Concolor fir turning brown
Delphinella shoot blight has been found to be causing needles and shoots to turn brown on Concolor fir.
We have been receiving a number of calls from growers as well as homeowners that new needles and entire new shoots on Concolor fir suddenly turned brown in June. At first appearance this seems that it could have been caused by frost. However, other plants in the area did not show frost damage. We suspected this may be caused by Delphinella shoot blight (Delphinella abietis).
As with all pests, it is important to identify the disease or other causes to determine the best control method. Samples were collected and sent to Michigan State University Diagnostic Services for further testing to isolate and identify the causal agent. Delphinella grows very slowly and often other fungi can overtake the culture before it can be identified. So, in addition, we sent samples to Dr. Gary Chastagner of Washington State University (WSU) for DNA analysis. Recent results from WSU confirmed Delphinella abietis.
According to Dr. Chastagner, infection by Delphinella occurs on the new growth in the spring. Prolonged periods of free moisture on the new growth favors infection. Infection just after emergence of the new growth causes the new needles and shoots to shrivel and wilt, much like what would happen due to a late spring frost. If infections occur after the new growth has expanded a bit, symptoms can be limited to the needles with minimal shoot dieback. In mid-summer, as the new needles and shoots die often, we find numerous black fruiting bodies (pseudothecia) on the needle tissue.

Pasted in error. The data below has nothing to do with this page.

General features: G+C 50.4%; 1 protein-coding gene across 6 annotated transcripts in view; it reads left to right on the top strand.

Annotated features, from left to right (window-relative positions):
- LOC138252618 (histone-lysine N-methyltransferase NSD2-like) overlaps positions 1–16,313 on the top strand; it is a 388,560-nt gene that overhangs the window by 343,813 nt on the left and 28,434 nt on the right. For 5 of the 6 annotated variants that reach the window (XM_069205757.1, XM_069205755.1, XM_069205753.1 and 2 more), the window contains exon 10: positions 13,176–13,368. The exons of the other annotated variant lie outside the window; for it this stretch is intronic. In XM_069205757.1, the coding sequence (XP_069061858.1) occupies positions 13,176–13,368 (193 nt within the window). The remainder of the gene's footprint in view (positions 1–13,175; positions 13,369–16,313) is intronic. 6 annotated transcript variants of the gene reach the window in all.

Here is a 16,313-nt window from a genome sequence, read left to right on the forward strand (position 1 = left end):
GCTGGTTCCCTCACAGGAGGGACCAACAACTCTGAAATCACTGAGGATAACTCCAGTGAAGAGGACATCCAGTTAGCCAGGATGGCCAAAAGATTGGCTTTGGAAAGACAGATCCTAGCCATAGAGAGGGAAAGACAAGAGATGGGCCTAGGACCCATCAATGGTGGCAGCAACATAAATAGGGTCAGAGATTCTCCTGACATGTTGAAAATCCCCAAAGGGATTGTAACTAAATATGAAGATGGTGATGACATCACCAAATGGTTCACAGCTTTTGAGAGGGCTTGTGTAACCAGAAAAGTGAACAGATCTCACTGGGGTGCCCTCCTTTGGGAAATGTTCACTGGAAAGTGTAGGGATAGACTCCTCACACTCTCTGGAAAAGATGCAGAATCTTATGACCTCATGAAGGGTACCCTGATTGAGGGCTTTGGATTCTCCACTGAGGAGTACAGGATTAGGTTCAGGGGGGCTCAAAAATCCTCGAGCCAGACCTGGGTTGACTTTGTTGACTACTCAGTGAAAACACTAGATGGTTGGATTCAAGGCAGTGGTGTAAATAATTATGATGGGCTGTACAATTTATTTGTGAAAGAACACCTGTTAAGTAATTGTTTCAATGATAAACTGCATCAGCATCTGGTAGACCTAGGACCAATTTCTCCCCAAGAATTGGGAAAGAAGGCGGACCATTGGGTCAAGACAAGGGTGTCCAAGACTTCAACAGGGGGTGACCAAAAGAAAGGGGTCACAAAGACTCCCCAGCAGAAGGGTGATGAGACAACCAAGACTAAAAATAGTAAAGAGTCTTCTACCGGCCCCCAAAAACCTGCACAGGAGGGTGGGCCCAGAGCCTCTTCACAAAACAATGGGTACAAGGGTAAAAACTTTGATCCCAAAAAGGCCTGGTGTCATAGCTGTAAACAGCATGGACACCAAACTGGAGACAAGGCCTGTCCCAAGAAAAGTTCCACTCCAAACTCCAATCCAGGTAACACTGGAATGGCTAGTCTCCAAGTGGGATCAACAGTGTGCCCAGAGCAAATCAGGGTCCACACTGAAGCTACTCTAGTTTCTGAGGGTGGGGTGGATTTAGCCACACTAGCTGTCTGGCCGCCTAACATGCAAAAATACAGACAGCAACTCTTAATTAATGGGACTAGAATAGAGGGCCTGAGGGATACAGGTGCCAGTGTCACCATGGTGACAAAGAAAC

Currently, Concolor fir is the only species we have found Delphinella on in Michigan. However, reports in the literature have found it to occur on these conifer species grown for Christmas trees:
- Balsam fir (Abies balsamea)
- Fraser fir (Abies fraseri)
- Sub-alpine fir (Abies lasiocarpa)
- Grand fir (Abies grandis)
- Turkish fir (Abies bornmuelleriana)
- Nordmann fir (Abies nordmannia)
- Noble fir (Abies procera)
If a small number of trees are infected, MSU Extension suggests removing those trees to reduce the potential reservoirs of inoculum. Make modifications to your site that allow needles to dry and reduce the chance of infection. To help manage these needlecast diseases, consider better air drainage, greater planting distance between trees and better site selection.
Applications of chlorothalonil during shoot elongation may provide effective control of this disease. Since infections can occur as soon as the new grow emerges from the buds, timing of your fungicide sprays is critical. Also, the new growth of Concolor fir is very succulent. When high-pressure sprayers are used or conditions do not favor rapid drying of the spray on the needles, applications of fungicides can result in damage. Damage symptoms can appear as needle yellowing and the development of necrotic spots on the needles.